Estuaries and Coasts

, Volume 42, Issue 1, pp 250–263 | Cite as

Vertical Distribution of Macrobenthos in Hypoxia-Affected Sediments of the Northern Gulf of Mexico: Applying Functional Metrics

  • Shivakumar K. ShivarudrappaEmail author
  • Chet F. Rakocinski
  • Kevin B. Briggs


Continuing trends of declining bottom-water dissolved oxygen (BWDO) in coastal oceans are a threat to marine organisms, especially the benthos, and in the northern Gulf of Mexico (nGOM), the hypoxic area is expected to expand. Within-sediment vertical functional metric responses of macrobenthos were examined in four depth strata at four sites with different histories of exposure to seasonal hypoxia. The sites H7, D5, E4, and A6 between 30 and 39-m water depth represented a historical oxygen stress gradient from 5.4 to 2.1 mg L−1 BWDO (mid-summer 11-year mean), from which macrobenthos were sampled in spring and late summer 2009 and in mid-summer in 2010. High abundance together with high biomass and production potential within upper strata under low BWDO stress supports the primacy of a numerically driven response in this system. Total abundance decreased along the BWDO stress gradient, and the lowest abundance coincided at the highest stress (MaxStress) site together with the highest proportion of opportunists, the smallest mean size, and the shortest turnover time. Accordingly, the relative abundance of opportunists within the upper two strata increased while surface deposit feeders decreased with greater hypoxic stress. Notwithstanding the proportion of opportunists, functional metrics generally decreased across the BWDO stress gradient within the upper strata, and metrics generally varied inversely between upper and lower strata. The findings underscore how vertical benthos distribution patterns reflect the BWDO exposure regime and how secondary production varies as an indicator of trophic transfer potential and organic matter processing within this system.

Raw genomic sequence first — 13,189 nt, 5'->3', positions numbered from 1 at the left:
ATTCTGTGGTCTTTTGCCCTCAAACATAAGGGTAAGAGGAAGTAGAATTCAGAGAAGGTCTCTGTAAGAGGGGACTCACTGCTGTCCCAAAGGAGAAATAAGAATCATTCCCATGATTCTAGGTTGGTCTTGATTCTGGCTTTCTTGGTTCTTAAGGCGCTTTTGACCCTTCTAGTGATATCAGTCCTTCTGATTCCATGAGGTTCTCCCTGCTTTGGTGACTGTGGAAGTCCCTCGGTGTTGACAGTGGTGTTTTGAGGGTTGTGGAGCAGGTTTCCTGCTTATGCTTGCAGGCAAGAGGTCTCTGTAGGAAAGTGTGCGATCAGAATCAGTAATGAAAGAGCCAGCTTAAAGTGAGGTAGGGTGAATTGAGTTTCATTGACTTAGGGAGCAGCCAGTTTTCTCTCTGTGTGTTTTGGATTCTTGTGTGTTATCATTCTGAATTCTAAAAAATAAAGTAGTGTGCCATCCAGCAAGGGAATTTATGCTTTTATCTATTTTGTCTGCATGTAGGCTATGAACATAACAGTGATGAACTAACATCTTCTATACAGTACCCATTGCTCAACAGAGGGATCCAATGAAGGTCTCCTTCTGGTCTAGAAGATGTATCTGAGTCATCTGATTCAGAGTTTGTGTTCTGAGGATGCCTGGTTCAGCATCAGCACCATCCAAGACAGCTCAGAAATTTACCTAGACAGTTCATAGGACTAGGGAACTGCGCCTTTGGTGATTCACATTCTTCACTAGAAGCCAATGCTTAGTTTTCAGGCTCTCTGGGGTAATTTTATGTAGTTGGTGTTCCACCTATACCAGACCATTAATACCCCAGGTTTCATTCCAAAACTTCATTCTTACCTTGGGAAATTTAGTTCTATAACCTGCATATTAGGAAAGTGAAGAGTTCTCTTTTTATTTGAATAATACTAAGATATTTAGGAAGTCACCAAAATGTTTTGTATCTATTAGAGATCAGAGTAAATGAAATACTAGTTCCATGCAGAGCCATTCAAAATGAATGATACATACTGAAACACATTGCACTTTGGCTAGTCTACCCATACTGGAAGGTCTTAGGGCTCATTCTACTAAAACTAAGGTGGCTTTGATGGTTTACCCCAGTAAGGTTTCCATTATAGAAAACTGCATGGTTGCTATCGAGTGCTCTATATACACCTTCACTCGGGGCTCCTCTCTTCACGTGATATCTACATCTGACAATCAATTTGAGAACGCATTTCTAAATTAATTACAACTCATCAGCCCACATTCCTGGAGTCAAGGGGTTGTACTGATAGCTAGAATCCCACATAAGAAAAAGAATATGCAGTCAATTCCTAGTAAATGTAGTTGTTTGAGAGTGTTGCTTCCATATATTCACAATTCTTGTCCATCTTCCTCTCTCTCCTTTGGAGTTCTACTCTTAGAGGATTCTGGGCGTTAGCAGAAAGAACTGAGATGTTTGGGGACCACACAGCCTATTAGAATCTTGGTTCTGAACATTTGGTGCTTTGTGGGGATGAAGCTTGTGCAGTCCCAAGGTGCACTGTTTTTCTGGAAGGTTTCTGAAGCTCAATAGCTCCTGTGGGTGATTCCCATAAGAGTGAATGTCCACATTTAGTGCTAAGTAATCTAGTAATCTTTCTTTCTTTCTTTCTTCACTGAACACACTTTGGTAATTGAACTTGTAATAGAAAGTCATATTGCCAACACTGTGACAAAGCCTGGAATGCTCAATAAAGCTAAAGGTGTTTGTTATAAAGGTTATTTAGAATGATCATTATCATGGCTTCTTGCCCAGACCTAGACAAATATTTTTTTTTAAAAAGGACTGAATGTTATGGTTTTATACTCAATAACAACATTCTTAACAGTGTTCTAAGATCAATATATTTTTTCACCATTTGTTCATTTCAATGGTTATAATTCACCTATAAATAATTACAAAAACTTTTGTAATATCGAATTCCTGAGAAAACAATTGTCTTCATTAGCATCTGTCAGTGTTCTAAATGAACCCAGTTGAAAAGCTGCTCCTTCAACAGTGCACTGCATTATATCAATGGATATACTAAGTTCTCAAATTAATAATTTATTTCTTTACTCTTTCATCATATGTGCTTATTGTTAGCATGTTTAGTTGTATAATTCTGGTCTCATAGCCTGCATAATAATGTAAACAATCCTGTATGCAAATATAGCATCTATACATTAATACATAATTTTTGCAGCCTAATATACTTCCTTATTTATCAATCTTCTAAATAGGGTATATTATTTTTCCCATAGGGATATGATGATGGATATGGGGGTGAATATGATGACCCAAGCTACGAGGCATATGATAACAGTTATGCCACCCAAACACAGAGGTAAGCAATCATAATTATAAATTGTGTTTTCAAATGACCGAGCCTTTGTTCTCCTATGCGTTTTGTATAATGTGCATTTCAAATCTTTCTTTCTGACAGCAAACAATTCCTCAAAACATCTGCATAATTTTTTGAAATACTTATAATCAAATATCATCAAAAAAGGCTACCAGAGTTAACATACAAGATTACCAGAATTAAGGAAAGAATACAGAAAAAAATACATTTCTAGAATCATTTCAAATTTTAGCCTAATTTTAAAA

Hypoxia Vertical benthos distribution Macrobenthic functional metrics Northern Gulf of Mexico (nGOM) 



We would like to thank J. Blake, G. Gaston, R. Heard, S. LeCroy, J. McLelland, and D. Menke for providing invaluable taxonomic assistance. Many colleagues assisted us in collecting and processing the data: G. Massey, J. Dale, R. Devereux, S. Epps, A. Eubanks, K. Fall, M. Fisher, W. Gardner, V. Hartmann, Z. Liu, D. McClain, M. Pathare, C. Reynolds, M. Richardson, J. Scott, M. Spearman, A. Kincke-Tootle, J. Watkins, and L. Xiao. Our special thanks go to Nancy Rabalais for providing the bottom-water O2 data and especially to the captain and crew of the R/V Pelican. The Office of Naval Research provided support for this research.


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Copyright information

© Coastal and Estuarine Research Federation 2018

Authors and Affiliations

  1. 1.Louisiana Universities Marine ConsortiumChauvinUSA
  2. 2.School of Ocean Science and Engineering, Division of Coastal Sciences, Gulf Coast Research LaboratoryThe University of Southern MississippiOcean SpringsUSA
  3. 3.Naval Research Laboratory, Seafloor Sciences BranchStennis Space CenterUSA
  4. 4.School of Ocean Science and Engineeering, Division of Marine ScienceThe University of Southern MississippiStennis Space CenterUSA

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